Will the US Federal Reserve abandon plans to increase rates in 2016?

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Amidst a tumultuous start to the trading year, traders have weakened their positions for further hikes to the Federal Reserve’s interest rates, citing unheralded volatility in global indexes, weak economic growth and a plunge in commodity prices. Following last December’s rate rise, the first since June 2006, expectations were set for four rate increases across 2016. Now however, on the back of recent weak data including last week’s inflation figures for December, traders are yet to be convinced we will even see one hike for the year. Some economists though, are discounting the market’s forecast and taking a different view, adamant that with core inflation continually creeping higher since May 2015, and with low unemployment, conditions lends themselves towards the FOMC upholding its hawkish outlook. On the contrary, opposing economists believe core inflation’s increase has been largely driven by a surge in rental prices, and that rates will only rise upon signs of notable growth in inflation throughout the course of the year.

The S&P 500 has lost between 8-12% since the Federal Reserve raised rates on the 16th December. Could market volatility lead to the FOMC reversing its stance during 2016? Chart courtesy of Freestockcharts.com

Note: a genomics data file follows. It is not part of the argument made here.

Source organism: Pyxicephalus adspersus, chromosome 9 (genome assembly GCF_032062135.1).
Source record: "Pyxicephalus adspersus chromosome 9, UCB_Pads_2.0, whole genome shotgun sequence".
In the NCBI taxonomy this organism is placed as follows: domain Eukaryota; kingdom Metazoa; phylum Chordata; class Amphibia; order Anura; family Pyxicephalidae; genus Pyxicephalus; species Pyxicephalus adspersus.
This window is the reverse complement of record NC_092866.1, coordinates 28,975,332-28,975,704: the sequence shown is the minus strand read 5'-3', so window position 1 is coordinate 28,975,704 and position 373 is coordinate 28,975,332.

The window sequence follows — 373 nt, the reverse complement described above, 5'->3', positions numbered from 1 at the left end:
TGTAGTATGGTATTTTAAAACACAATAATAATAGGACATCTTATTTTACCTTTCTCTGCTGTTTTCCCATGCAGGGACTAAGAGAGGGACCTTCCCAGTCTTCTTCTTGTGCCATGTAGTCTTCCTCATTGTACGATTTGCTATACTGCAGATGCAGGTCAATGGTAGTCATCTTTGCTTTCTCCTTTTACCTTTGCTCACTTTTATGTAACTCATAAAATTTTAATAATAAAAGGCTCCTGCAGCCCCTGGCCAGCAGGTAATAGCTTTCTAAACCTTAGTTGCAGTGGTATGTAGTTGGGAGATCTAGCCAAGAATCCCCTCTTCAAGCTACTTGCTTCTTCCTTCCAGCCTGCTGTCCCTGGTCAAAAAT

The S&P 500 has lost between 8-12% since the Federal Reserve raised rates on the 16th December. Could market volatility lead to the FOMC reversing its stance during 2016? Chart courtesy of Freestockcharts.com     

Meanwhile, while the US discusses the merits of increasing rates, most advanced economies are holding rates at low levels or looking to decrease further. Last week, also citing global economic concerns, President of the European Central Bank, Mario Draghi, signaled additional stimulus measures could be announced in March to support below-forecast inflation across Europe. Similarly, the Bank of Canada has maintained rates at 0.5% following weak GDP growth across the last year, mostly linked to the rout in commodity prices, a significant decline in the Canadian dollar, and fewer projects to boost the economy – albeit the latter is expected to be addressed later this year through notable spending on infrastructure. Further abroad, New Zealand and Australia are both expected to maintain a dovish stance throughout 2016.

Which way next for US interest rates? Could a return of dovish language from the Fed signal the start of the next bull rally?

Which way next for US interest rates? Could a return of dovish language from the Fed signal the start of the next bull rally?

Attention now turns to the Federal Open Market Committee’s next announcement on the 27th January. Although widely expected to keep rates on hold, emphasis will focus on the statement provided in the hope of any clues for the outlook ahead. Any language suggesting a reversal on the Fed’s course could set the way for a market rally, while suggestions of more rate hikes could unsettle the market further. One thing is for certain, market volatility is here to stay.